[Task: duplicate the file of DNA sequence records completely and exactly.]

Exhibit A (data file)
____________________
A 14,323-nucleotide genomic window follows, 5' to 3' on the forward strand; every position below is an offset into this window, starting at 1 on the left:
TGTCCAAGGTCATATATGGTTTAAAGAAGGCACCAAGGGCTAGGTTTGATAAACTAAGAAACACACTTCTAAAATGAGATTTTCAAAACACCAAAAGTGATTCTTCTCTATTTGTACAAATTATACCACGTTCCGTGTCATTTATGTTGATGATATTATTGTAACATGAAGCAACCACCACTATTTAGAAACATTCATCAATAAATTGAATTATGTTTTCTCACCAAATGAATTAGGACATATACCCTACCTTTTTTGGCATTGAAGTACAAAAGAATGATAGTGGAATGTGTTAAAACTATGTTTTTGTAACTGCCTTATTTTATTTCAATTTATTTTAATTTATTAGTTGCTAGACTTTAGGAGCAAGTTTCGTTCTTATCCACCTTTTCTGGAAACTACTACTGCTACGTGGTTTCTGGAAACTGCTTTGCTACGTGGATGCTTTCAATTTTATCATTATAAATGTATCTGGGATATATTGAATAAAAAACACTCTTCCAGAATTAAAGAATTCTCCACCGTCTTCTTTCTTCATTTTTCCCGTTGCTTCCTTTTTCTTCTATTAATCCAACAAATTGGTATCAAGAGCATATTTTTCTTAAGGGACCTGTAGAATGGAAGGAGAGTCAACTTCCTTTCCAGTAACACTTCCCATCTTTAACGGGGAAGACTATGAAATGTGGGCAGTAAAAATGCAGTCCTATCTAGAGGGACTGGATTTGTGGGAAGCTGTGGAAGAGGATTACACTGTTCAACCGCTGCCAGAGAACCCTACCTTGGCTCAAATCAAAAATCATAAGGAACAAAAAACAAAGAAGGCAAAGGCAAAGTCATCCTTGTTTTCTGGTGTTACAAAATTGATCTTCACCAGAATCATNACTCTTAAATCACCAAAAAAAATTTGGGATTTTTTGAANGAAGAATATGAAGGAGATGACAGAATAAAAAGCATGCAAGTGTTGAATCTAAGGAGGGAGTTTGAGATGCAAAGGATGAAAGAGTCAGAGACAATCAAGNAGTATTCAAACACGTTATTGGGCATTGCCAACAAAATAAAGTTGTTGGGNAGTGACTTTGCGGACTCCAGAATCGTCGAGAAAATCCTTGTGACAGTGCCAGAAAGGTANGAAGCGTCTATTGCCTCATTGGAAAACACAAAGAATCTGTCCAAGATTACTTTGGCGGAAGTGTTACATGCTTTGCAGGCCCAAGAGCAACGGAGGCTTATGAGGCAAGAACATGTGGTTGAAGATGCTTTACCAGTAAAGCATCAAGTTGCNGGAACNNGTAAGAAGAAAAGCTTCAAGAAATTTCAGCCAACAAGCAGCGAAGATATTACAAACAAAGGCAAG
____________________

A 14,323-nucleotide genomic window follows, 5' to 3' on the forward strand; every position below is an offset into this window, starting at 1 on the left:
TGTCCAAGGTCATATATGGTTTAAAGAAGGCACCAAGGGCTAGGTTTGATAAACTAAGAAACACACTTCTAAAATGAGATTTTCAAAACACCAAAAGTGATTCTTCTCTATTTGTACAAATTATACCACGTTCCGTGTCATTTATGTTGATGATATTATTGTAACATGAAGCAACCACCACTATTTAGAAACATTCATCAATAAATTGAATTATGTTTTCTCACCAAATGAATTAGGACATATACCCTACCTTTTTTGGCATTGAAGTACAAAAGAATGATAGTGGAATGTGTTAAAACTATGTTTTTGTAACTGCCTTATTTTATTTCAATTTATTTTAATTTATTAGTTGCTAGACTTTAGGAGCAAGTTTCGTTCTTATCCACCTTTTCTGGAAACTACTACTGCTACGTGGTTTCTGGAAACTGCTTTGCTACGTGGATGCTTTCAATTTTATCATTATAAATGTATCTGGGATATATTGAATAAAAAACACTCTTCCAGAATTAAAGAATTCTCCACCGTCTTCTTTCTTCATTTTTCCCGTTGCTTCCTTTTTCTTCTATTAATCCAACAAATTGGTATCAAGAGCATATTTTTCTTAAGGGACCTGTAGAATGGAAGGAGAGTCAACTTCCTTTCCAGTAACACTTCCCATCTTTAACGGGGAAGACTATGAAATGTGGGCAGTAAAAATGCAGTCCTATCTAGAGGGACTGGATTTGTGGGAAGCTGTGGAAGAGGATTACACTGTTCAACCGCTGCCAGAGAACCCTACCTTGGCTCAAATCAAAAATCATAAGGAACAAAAAACAAAGAAGGCAAAGGCAAAGTCATCCTTGTTTTCTGGTGTTACAAAATTGATCTTCACCAGAATCATNACTCTTAAATCACCAAAAAAAATTTGGGATTTTTTGAANGAAGAATATGAAGGAGATGACAGAATAAAAAGCATGCAAGTGTTGAATCTAAGGAGGGAGTTTGAGATGCAAAGGATGAAAGAGTCAGAGACAATCAAGNAGTATTCAAACACGTTATTGGGCATTGCCAACAAAATAAAGTTGTTGGGNAGTGACTTTGCGGACTCCAGAATCGTCGAGAAAATCCTTGTGACAGTGCCAGAAAGGTANGAAGCGTCTATTGCCTCATTGGAAAACACAAAGAATCTGTCCAAGATTACTTTGGCGGAAGTGTTACATGCTTTGCAGGCCCAAGAGCAACGGAGGCTTATGAGGCAAGAACATGTGGTTGAAGATGCTTTACCAGTAAAGCATCAAGTTGCNGGAACNNGTAAGAAGAAAAGCTTCAAGAAATTTCAGCCAACAAGCAGCGAAGATATTACAAACAAAGGCAAG